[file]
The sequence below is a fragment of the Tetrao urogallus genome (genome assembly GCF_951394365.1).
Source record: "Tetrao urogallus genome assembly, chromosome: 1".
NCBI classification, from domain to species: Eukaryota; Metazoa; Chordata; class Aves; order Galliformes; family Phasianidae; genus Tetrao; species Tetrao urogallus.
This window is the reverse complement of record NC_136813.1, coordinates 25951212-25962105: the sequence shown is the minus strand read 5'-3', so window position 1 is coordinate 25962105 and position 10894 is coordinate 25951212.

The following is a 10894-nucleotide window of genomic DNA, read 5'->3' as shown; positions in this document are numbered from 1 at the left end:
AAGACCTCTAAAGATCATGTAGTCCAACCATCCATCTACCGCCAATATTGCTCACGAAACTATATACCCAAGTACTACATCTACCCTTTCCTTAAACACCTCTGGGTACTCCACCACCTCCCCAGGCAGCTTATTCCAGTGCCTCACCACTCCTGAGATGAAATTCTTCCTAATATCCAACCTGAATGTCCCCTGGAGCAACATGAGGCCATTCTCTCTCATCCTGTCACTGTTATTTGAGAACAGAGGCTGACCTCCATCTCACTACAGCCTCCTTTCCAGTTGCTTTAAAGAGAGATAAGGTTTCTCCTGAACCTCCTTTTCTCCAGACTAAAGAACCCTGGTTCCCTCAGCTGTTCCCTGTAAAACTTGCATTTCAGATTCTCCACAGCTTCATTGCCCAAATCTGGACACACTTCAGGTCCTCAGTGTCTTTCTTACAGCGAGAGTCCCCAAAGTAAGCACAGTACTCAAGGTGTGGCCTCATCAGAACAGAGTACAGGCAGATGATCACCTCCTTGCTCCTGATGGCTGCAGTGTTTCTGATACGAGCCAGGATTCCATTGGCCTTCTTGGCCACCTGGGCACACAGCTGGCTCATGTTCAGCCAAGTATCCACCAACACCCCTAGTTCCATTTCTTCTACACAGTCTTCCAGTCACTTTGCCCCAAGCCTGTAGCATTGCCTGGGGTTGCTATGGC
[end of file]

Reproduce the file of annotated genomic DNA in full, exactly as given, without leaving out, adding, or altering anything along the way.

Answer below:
The sequence below is a fragment of the Tetrao urogallus genome (genome assembly GCF_951394365.1).
Source record: "Tetrao urogallus genome assembly, chromosome: 1".
NCBI classification, from domain to species: Eukaryota; Metazoa; Chordata; class Aves; order Galliformes; family Phasianidae; genus Tetrao; species Tetrao urogallus.
This window is the reverse complement of record NC_136813.1, coordinates 25951212-25962105: the sequence shown is the minus strand read 5'-3', so window position 1 is coordinate 25962105 and position 10894 is coordinate 25951212.

The following is a 10894-nucleotide window of genomic DNA, read 5'->3' as shown; positions in this document are numbered from 1 at the left end:
AAGACCTCTAAAGATCATGTAGTCCAACCATCCATCTACCGCCAATATTGCTCACGAAACTATATACCCAAGTACTACATCTACCCTTTCCTTAAACACCTCTGGGTACTCCACCACCTCCCCAGGCAGCTTATTCCAGTGCCTCACCACTCCTGAGATGAAATTCTTCCTAATATCCAACCTGAATGTCCCCTGGAGCAACATGAGGCCATTCTCTCTCATCCTGTCACTGTTATTTGAGAACAGAGGCTGACCTCCATCTCACTACAGCCTCCTTTCCAGTTGCTTTAAAGAGAGATAAGGTTTCTCCTGAACCTCCTTTTCTCCAGACTAAAGAACCCTGGTTCCCTCAGCTGTTCCCTGTAAAACTTGCATTTCAGATTCTCCACAGCTTCATTGCCCAAATCTGGACACACTTCAGGTCCTCAGTGTCTTTCTTACAGCGAGAGTCCCCAAAGTAAGCACAGTACTCAAGGTGTGGCCTCATCAGAACAGAGTACAGGCAGATGATCACCTCCTTGCTCCTGATGGCTGCAGTGTTTCTGATACGAGCCAGGATTCCATTGGCCTTCTTGGCCACCTGGGCACACAGCTGGCTCATGTTCAGCCAAGTATCCACCAACACCCCTAGTTCCATTTCTTCTACACAGTCTTCCAGTCACTTTGCCCCAAGCCTGTAGCATTGCCTGGGGTTGCTATGGC